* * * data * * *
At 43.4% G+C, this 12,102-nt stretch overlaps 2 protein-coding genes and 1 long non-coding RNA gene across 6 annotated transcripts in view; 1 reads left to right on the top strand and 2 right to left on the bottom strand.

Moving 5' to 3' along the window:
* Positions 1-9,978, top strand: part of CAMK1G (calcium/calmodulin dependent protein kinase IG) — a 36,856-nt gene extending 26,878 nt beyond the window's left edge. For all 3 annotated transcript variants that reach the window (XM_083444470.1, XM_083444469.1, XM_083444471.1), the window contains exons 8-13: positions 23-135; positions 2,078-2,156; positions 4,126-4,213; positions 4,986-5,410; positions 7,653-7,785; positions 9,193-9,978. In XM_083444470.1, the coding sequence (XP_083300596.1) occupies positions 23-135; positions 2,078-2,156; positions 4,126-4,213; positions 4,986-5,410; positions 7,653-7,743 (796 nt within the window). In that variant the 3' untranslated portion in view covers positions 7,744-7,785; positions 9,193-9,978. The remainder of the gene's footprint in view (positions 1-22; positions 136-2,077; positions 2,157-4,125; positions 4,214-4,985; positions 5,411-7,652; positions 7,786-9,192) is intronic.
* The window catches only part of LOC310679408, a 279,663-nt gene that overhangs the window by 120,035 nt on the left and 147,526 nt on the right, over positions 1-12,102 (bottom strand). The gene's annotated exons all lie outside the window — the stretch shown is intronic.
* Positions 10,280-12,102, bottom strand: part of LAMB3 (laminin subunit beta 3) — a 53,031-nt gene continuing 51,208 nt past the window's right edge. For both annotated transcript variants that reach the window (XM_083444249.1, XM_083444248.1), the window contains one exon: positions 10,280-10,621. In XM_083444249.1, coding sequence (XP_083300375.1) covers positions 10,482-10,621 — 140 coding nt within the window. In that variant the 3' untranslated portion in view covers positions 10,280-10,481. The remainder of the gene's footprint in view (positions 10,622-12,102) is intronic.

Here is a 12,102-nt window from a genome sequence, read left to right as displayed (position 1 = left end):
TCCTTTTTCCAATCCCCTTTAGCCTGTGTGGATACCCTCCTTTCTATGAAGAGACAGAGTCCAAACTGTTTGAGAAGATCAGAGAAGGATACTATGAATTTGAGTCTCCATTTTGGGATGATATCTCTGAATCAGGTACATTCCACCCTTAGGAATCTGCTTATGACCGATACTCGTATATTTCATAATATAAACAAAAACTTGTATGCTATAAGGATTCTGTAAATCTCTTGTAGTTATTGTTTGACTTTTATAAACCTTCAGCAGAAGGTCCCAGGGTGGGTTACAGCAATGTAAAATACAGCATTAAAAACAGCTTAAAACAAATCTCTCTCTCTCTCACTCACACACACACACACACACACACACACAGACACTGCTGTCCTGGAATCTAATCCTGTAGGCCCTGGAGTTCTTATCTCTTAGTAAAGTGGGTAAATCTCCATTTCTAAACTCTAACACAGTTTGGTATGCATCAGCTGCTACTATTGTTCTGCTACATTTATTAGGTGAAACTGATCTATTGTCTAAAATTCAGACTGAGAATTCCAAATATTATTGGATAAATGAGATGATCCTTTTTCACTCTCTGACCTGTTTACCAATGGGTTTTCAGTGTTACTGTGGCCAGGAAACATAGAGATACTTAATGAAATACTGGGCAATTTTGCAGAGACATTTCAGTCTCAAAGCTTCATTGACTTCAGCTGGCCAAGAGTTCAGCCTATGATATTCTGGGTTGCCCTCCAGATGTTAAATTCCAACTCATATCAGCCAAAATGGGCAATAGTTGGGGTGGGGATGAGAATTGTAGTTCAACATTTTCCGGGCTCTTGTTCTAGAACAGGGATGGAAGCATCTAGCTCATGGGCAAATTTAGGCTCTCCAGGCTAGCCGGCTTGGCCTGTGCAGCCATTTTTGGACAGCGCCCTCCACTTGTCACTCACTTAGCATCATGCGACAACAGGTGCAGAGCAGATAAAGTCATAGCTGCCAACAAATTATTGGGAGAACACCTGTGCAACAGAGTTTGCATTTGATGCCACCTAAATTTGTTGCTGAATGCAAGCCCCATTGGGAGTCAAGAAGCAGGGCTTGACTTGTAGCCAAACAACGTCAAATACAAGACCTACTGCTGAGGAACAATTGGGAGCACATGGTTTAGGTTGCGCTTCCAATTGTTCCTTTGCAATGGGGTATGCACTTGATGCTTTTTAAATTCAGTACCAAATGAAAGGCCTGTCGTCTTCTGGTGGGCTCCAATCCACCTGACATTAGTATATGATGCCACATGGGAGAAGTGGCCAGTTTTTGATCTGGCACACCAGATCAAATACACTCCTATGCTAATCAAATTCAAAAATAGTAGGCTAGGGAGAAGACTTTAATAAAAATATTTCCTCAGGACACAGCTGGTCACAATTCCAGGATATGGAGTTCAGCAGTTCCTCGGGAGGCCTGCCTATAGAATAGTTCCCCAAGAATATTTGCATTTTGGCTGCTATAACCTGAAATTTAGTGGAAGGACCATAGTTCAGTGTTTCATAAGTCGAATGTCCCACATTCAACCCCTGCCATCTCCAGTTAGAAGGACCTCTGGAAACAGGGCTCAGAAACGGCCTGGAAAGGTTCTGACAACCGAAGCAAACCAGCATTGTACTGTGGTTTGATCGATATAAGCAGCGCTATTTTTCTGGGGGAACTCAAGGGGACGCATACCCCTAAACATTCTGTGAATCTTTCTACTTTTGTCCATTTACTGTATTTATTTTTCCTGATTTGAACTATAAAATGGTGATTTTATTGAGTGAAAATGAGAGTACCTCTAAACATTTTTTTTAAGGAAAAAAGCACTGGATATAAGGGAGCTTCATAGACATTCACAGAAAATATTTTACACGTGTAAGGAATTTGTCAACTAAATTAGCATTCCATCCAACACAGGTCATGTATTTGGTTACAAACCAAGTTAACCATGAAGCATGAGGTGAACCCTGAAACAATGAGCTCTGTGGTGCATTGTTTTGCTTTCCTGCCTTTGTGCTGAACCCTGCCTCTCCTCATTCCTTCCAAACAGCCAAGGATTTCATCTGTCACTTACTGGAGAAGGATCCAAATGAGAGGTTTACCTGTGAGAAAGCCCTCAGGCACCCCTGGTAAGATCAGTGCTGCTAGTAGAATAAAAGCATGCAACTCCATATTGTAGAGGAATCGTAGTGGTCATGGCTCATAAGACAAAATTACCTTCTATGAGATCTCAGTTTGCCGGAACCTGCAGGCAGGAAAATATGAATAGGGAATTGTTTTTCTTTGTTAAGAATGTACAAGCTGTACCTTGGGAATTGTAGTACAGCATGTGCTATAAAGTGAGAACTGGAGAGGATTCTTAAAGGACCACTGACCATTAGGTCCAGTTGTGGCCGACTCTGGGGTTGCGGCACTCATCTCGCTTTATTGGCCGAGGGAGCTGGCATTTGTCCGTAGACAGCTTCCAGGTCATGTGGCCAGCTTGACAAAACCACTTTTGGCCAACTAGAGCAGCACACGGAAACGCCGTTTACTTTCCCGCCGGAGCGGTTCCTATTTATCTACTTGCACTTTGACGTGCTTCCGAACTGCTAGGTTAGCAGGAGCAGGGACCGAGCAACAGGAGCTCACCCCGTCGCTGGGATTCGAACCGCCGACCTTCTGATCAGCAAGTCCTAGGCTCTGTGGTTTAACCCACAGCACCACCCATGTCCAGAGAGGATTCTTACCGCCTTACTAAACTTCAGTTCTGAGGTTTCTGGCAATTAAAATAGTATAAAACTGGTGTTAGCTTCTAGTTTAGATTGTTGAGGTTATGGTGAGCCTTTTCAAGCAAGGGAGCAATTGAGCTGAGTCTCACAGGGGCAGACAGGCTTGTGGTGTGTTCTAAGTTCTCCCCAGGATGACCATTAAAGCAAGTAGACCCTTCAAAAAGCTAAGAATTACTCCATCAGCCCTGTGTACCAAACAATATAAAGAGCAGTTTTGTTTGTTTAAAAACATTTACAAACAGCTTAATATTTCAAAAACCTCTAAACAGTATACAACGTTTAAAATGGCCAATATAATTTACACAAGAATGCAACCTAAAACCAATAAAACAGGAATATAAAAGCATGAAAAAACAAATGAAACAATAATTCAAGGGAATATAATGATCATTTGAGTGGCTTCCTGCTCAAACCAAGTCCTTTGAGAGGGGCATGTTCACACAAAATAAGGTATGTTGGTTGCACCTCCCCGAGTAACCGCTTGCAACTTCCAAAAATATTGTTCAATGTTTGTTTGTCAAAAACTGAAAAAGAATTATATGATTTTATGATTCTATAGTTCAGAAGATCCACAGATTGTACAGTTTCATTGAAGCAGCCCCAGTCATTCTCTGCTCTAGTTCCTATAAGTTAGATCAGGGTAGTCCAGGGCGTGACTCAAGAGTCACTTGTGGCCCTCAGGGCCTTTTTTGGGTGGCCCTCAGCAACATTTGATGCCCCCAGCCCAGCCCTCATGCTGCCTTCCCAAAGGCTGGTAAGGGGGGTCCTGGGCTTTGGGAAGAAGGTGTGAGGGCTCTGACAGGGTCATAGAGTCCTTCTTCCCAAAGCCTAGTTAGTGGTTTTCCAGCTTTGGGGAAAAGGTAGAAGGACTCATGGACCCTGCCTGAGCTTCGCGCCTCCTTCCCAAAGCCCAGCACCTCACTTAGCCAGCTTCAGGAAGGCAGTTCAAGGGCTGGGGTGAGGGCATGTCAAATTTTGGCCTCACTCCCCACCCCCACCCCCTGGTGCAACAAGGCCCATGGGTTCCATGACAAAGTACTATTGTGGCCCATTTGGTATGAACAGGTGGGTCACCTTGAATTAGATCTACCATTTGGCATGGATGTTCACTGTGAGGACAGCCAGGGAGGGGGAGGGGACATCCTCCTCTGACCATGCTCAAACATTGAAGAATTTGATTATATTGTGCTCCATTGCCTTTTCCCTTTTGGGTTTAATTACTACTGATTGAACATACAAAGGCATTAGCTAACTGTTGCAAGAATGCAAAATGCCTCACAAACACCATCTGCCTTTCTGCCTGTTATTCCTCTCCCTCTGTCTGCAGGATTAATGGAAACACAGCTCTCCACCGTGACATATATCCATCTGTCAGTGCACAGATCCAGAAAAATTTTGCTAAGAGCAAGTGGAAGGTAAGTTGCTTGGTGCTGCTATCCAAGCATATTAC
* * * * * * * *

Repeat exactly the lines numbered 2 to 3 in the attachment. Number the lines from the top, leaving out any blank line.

Moving 5' to 3' along the window:
* Positions 1-9,978, top strand: part of CAMK1G (calcium/calmodulin dependent protein kinase IG) — a 36,856-nt gene extending 26,878 nt beyond the window's left edge. For all 3 annotated transcript variants that reach the window (XM_083444470.1, XM_083444469.1, XM_083444471.1), the window contains exons 8-13: positions 23-135; positions 2,078-2,156; positions 4,126-4,213; positions 4,986-5,410; positions 7,653-7,785; positions 9,193-9,978. In XM_083444470.1, the coding sequence (XP_083300596.1) occupies positions 23-135; positions 2,078-2,156; positions 4,126-4,213; positions 4,986-5,410; positions 7,653-7,743 (796 nt within the window). In that variant the 3' untranslated portion in view covers positions 7,744-7,785; positions 9,193-9,978. The remainder of the gene's footprint in view (positions 1-22; positions 136-2,077; positions 2,157-4,125; positions 4,214-4,985; positions 5,411-7,652; positions 7,786-9,192) is intronic.